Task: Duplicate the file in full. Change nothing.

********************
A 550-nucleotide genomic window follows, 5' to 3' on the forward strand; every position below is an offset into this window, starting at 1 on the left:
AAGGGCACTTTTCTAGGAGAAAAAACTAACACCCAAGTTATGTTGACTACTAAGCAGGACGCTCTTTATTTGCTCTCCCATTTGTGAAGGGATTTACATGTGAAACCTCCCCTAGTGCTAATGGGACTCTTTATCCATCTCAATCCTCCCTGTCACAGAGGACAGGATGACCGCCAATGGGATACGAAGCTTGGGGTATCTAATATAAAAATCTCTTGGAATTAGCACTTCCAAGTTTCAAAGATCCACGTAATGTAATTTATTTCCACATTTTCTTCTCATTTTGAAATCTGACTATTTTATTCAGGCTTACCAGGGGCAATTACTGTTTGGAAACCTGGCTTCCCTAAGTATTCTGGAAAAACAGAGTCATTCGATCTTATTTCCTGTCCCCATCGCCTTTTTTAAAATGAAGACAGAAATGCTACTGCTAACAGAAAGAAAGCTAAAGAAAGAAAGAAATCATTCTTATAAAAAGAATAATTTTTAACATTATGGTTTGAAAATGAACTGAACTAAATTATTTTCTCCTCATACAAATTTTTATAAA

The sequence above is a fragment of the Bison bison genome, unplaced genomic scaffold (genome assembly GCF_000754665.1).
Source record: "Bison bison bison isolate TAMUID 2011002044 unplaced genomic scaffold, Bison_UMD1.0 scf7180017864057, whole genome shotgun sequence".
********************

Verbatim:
A 550-nucleotide genomic window follows, 5' to 3' on the forward strand; every position below is an offset into this window, starting at 1 on the left:
AAGGGCACTTTTCTAGGAGAAAAAACTAACACCCAAGTTATGTTGACTACTAAGCAGGACGCTCTTTATTTGCTCTCCCATTTGTGAAGGGATTTACATGTGAAACCTCCCCTAGTGCTAATGGGACTCTTTATCCATCTCAATCCTCCCTGTCACAGAGGACAGGATGACCGCCAATGGGATACGAAGCTTGGGGTATCTAATATAAAAATCTCTTGGAATTAGCACTTCCAAGTTTCAAAGATCCACGTAATGTAATTTATTTCCACATTTTCTTCTCATTTTGAAATCTGACTATTTTATTCAGGCTTACCAGGGGCAATTACTGTTTGGAAACCTGGCTTCCCTAAGTATTCTGGAAAAACAGAGTCATTCGATCTTATTTCCTGTCCCCATCGCCTTTTTTAAAATGAAGACAGAAATGCTACTGCTAACAGAAAGAAAGCTAAAGAAAGAAAGAAATCATTCTTATAAAAAGAATAATTTTTAACATTATGGTTTGAAAATGAACTGAACTAAATTATTTTCTCCTCATACAAATTTTTATAAA

The sequence above is a fragment of the Bison bison genome, unplaced genomic scaffold (genome assembly GCF_000754665.1).
Source record: "Bison bison bison isolate TAMUID 2011002044 unplaced genomic scaffold, Bison_UMD1.0 scf7180017864057, whole genome shotgun sequence".